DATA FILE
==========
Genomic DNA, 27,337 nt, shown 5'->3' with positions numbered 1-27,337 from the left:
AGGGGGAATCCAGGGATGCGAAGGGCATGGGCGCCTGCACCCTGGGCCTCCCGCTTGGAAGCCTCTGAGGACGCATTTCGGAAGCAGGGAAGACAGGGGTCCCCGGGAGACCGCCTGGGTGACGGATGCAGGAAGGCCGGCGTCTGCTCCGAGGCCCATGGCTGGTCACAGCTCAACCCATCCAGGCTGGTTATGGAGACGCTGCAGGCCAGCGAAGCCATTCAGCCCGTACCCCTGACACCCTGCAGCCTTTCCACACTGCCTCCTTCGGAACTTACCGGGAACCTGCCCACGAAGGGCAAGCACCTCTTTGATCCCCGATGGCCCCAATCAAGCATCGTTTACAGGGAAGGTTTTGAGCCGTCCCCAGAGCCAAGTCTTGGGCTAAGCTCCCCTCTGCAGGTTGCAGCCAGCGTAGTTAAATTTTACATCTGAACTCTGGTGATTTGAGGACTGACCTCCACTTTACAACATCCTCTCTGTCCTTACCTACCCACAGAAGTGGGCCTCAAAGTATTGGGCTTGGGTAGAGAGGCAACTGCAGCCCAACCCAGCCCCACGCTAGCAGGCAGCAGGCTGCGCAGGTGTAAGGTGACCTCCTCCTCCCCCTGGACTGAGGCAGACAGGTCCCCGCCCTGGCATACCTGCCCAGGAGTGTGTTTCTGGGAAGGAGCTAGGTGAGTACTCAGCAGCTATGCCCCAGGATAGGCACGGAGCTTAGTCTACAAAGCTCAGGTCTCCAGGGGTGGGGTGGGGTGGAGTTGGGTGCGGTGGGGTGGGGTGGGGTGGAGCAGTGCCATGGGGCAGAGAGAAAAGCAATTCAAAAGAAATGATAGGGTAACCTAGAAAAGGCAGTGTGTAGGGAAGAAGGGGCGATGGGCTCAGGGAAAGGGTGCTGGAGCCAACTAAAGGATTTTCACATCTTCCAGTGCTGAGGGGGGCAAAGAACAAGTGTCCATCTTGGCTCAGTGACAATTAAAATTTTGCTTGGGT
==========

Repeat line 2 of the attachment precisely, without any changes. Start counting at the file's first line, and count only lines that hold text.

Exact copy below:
AGGGGGAATCCAGGGATGCGAAGGGCATGGGCGCCTGCACCCTGGGCCTCCCGCTTGGAAGCCTCTGAGGACGCATTTCGGAAGCAGGGAAGACAGGGGTCCCCGGGAGACCGCCTGGGTGACGGATGCAGGAAGGCCGGCGTCTGCTCCGAGGCCCATGGCTGGTCACAGCTCAACCCATCCAGGCTGGTTATGGAGACGCTGCAGGCCAGCGAAGCCATTCAGCCCGTACCCCTGACACCCTGCAGCCTTTCCACACTGCCTCCTTCGGAACTTACCGGGAACCTGCCCACGAAGGGCAAGCACCTCTTTGATCCCCGATGGCCCCAATCAAGCATCGTTTACAGGGAAGGTTTTGAGCCGTCCCCAGAGCCAAGTCTTGGGCTAAGCTCCCCTCTGCAGGTTGCAGCCAGCGTAGTTAAATTTTACATCTGAACTCTGGTGATTTGAGGACTGACCTCCACTTTACAACATCCTCTCTGTCCTTACCTACCCACAGAAGTGGGCCTCAAAGTATTGGGCTTGGGTAGAGAGGCAACTGCAGCCCAACCCAGCCCCACGCTAGCAGGCAGCAGGCTGCGCAGGTGTAAGGTGACCTCCTCCTCCCCCTGGACTGAGGCAGACAGGTCCCCGCCCTGGCATACCTGCCCAGGAGTGTGTTTCTGGGAAGGAGCTAGGTGAGTACTCAGCAGCTATGCCCCAGGATAGGCACGGAGCTTAGTCTACAAAGCTCAGGTCTCCAGGGGTGGGGTGGGGTGGAGTTGGGTGCGGTGGGGTGGGGTGGGGTGGAGCAGTGCCATGGGGCAGAGAGAAAAGCAATTCAAAAGAAATGATAGGGTAACCTAGAAAAGGCAGTGTGTAGGGAAGAAGGGGCGATGGGCTCAGGGAAAGGGTGCTGGAGCCAACTAAAGGATTTTCACATCTTCCAGTGCTGAGGGGGGCAAAGAACAAGTGTCCATCTTGGCTCAGTGACAATTAAAATTTTGCTTGGGT